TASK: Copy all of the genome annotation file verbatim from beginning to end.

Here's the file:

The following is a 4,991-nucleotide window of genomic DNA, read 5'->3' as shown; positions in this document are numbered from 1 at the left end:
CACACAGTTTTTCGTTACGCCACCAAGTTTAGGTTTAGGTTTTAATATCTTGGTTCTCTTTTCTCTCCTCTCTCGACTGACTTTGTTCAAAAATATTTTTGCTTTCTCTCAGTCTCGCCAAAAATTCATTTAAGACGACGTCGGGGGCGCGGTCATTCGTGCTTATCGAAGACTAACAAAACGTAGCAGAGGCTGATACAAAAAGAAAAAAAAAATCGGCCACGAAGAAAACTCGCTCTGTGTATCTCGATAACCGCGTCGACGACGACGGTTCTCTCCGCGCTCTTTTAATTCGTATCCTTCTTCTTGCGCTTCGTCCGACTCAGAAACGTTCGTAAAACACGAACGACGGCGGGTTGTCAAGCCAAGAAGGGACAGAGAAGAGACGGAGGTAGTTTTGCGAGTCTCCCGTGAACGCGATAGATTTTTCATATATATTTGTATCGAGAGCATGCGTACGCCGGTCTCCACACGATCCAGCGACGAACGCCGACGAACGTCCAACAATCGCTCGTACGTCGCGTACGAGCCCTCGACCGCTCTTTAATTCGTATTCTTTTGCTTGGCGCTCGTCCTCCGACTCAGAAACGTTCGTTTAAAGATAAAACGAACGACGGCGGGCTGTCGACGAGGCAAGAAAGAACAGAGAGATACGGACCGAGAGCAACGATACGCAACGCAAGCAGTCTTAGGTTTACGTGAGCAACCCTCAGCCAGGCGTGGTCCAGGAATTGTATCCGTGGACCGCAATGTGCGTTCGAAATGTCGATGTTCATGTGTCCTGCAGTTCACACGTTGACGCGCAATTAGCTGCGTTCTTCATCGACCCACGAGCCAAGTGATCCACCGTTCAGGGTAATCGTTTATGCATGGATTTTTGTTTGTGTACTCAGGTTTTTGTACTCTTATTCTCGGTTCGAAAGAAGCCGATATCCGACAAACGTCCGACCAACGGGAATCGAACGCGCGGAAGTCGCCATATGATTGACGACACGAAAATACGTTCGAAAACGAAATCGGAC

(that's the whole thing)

The following is a 4,991-nucleotide window of genomic DNA, read 5'->3' as shown; positions in this document are numbered from 1 at the left end:
CACACAGTTTTTCGTTACGCCACCAAGTTTAGGTTTAGGTTTTAATATCTTGGTTCTCTTTTCTCTCCTCTCTCGACTGACTTTGTTCAAAAATATTTTTGCTTTCTCTCAGTCTCGCCAAAAATTCATTTAAGACGACGTCGGGGGCGCGGTCATTCGTGCTTATCGAAGACTAACAAAACGTAGCAGAGGCTGATACAAAAAGAAAAAAAAAATCGGCCACGAAGAAAACTCGCTCTGTGTATCTCGATAACCGCGTCGACGACGACGGTTCTCTCCGCGCTCTTTTAATTCGTATCCTTCTTCTTGCGCTTCGTCCGACTCAGAAACGTTCGTAAAACACGAACGACGGCGGGTTGTCAAGCCAAGAAGGGACAGAGAAGAGACGGAGGTAGTTTTGCGAGTCTCCCGTGAACGCGATAGATTTTTCATATATATTTGTATCGAGAGCATGCGTACGCCGGTCTCCACACGATCCAGCGACGAACGCCGACGAACGTCCAACAATCGCTCGTACGTCGCGTACGAGCCCTCGACCGCTCTTTAATTCGTATTCTTTTGCTTGGCGCTCGTCCTCCGACTCAGAAACGTTCGTTTAAAGATAAAACGAACGACGGCGGGCTGTCGACGAGGCAAGAAAGAACAGAGAGATACGGACCGAGAGCAACGATACGCAACGCAAGCAGTCTTAGGTTTACGTGAGCAACCCTCAGCCAGGCGTGGTCCAGGAATTGTATCCGTGGACCGCAATGTGCGTTCGAAATGTCGATGTTCATGTGTCCTGCAGTTCACACGTTGACGCGCAATTAGCTGCGTTCTTCATCGACCCACGAGCCAAGTGATCCACCGTTCAGGGTAATCGTTTATGCATGGATTTTTGTTTGTGTACTCAGGTTTTTGTACTCTTATTCTCGGTTCGAAAGAAGCCGATATCCGACAAACGTCCGACCAACGGGAATCGAACGCGCGGAAGTCGCCATATGATTGACGACACGAAAATACGTTCGAAAACGAAATCGGAC